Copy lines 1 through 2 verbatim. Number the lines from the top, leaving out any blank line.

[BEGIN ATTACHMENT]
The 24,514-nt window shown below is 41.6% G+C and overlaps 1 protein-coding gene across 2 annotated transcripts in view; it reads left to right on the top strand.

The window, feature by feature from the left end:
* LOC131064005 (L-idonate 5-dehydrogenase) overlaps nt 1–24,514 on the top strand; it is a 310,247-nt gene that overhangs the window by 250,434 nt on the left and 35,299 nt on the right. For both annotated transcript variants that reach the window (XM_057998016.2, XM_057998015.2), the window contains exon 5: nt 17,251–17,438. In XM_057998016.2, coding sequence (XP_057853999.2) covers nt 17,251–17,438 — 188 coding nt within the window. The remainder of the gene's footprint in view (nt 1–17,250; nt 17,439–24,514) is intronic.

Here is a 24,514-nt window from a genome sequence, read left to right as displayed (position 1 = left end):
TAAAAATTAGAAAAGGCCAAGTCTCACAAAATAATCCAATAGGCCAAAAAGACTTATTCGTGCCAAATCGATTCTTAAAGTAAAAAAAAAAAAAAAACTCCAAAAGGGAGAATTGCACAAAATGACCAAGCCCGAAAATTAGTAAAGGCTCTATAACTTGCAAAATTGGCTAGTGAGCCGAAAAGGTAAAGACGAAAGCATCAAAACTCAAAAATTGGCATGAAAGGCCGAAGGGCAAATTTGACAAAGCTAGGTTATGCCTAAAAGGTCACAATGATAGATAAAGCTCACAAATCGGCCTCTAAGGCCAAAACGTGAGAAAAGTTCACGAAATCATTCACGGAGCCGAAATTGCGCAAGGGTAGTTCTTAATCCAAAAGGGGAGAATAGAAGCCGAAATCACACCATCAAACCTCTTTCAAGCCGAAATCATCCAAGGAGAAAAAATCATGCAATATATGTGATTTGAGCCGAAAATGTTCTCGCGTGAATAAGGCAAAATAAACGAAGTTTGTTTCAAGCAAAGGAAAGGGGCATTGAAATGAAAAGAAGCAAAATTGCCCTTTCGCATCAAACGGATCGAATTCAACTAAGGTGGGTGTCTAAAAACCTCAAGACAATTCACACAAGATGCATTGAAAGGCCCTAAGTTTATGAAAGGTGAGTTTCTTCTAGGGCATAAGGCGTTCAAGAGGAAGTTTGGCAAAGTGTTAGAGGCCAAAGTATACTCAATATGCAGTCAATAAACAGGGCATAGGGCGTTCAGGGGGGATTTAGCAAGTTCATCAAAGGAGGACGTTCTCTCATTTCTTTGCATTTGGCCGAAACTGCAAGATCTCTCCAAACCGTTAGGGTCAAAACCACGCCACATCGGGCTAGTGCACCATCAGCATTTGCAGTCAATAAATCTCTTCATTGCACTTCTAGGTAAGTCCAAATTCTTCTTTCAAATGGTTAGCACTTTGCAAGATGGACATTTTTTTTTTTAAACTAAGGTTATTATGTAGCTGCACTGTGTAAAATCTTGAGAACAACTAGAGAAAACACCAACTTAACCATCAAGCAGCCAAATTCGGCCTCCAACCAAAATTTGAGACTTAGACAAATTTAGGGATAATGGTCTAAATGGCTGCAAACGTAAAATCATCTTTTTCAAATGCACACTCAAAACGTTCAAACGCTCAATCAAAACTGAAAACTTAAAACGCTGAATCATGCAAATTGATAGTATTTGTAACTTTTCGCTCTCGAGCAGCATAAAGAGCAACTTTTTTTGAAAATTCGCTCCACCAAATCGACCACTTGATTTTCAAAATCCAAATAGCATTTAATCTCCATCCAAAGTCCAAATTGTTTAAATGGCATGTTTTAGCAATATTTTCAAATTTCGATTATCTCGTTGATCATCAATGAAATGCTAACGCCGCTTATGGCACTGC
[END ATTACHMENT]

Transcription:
The 24,514-nt window shown below is 41.6% G+C and overlaps 1 protein-coding gene across 2 annotated transcripts in view; it reads left to right on the top strand.

The window, feature by feature from the left end: